How do we manage our social media accounts with limited resources and possibly limited skills?
How do we track what’s happening on our social media accounts and how do we monitor those accounts?
Today let’s explore some of the reasons why social media should be considered an important part of your work and how to go about getting your message out there in a quick and timely manner.
There’s plenty of social media platforms available for us to utilise to get our message out, many organisations would like to send a consistent corporate message and to do so would need a marketing plan that incorporates social media postings. That’s beyond the scope of this post.
Organisation need to have good social media policies in place before they start to use the media. Key to this is understanding why you want to use social media, and how to maximise it.
You’ll need the policy to say who is in charge of the different platforms, who can share messages, how are those messages created, curated and then shared with your audience.
The extension to social media access from an organisation level, is how do you encourage your volunteers and staff to share the information. When the story is controlled by you or the marketing department, it’s on message with your strategy and your work. However, the story may change as others share it. You’ll need to consider this carefully as you start to share on social media, others can take it and run with it and you no longer have direct control.
A fundamental question we need to ask before embarking upon the use of Social Media. Why are we doing it? Is it enough to be on social media simply because it’s the thing to do. It’s easy to get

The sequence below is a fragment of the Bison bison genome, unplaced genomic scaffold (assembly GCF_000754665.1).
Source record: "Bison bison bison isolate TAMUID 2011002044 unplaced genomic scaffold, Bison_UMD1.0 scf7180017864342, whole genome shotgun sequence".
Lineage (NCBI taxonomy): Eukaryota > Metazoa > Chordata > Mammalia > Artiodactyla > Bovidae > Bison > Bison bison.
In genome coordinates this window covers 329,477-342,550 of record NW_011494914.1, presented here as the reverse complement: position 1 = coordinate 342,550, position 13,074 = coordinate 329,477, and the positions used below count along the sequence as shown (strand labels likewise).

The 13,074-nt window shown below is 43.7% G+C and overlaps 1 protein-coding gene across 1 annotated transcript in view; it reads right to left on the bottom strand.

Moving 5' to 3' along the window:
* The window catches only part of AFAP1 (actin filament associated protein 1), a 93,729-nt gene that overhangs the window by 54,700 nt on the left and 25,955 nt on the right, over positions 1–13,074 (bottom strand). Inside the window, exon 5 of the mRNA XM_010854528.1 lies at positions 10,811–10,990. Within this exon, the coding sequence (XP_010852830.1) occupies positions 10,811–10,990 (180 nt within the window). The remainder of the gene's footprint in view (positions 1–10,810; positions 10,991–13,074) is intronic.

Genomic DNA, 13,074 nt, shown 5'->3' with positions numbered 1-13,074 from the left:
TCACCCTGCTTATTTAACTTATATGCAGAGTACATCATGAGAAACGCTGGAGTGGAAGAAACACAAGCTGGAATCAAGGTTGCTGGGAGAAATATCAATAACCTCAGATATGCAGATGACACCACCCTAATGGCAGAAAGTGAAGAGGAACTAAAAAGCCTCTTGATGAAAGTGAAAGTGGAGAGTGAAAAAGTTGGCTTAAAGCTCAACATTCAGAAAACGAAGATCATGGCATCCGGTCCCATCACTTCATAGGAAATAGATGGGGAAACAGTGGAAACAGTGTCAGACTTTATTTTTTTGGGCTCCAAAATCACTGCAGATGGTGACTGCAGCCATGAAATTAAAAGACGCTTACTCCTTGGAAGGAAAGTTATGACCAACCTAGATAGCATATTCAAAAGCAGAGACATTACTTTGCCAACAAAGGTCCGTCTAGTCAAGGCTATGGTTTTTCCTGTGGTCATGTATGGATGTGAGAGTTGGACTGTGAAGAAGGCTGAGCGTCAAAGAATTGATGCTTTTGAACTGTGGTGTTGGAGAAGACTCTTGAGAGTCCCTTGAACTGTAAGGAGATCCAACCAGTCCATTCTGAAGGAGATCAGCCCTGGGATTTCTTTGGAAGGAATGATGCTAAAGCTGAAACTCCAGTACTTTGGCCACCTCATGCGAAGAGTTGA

swallowed up and your message lost in the plethora of postings that occur these days in all social media. What is your point of difference? How will you stand out and engage with your supporters?
Do you want to engage with them, or are you there to share information? Decision need to be made about the type of messages you want to send and how to best utilise each medium.
For example, Twitter is good for building a following and sharing information with a potentially huge audience. It’s similar to standing on the street corner and handing out flyers, sometimes people take the flyer, throw it out, other times they read it, and every now and then they engage with you.
Facebook is more like the backyard of your house, everyone meets at the adjoining fences and shares information. You know each other and share and tell stories with each other. You’ve got those you interact with regularly and those you rarely speak with.
Instagram is brilliant for sharing photos, like Facebook you’re making some direct connections with people. This is similar to sitting down at morning tea with a bunch of photos to share with everyone.
Each medium has the ability to carry the message, and should be tailored to the particular audience. Customise your message to maximise its benefits. A twitter of 140 characters with hashtags looks out-of-place on Facebook.
Establish a Social Media Schedule and work out how many posts you’d like to make a day or a week. To maximise interest you don’t want to only talk about yourself. Search the web for other like stories that support your organisation and post those so you have varied content to keep people interested. Some organisations post several times a day, or once a day or more infrequently.
Social Media Examiner’s annual survey of nearly 3,000 marketers leads to a ton of insights into how marketers think about social media and sharing. Interestingly enough, in a social landscape dominated by visuals, it is written content that most resonates with marketers. Over half of marketers (58 percent) claim written content is their most important form of social content. Visual content came in second (19 percent.)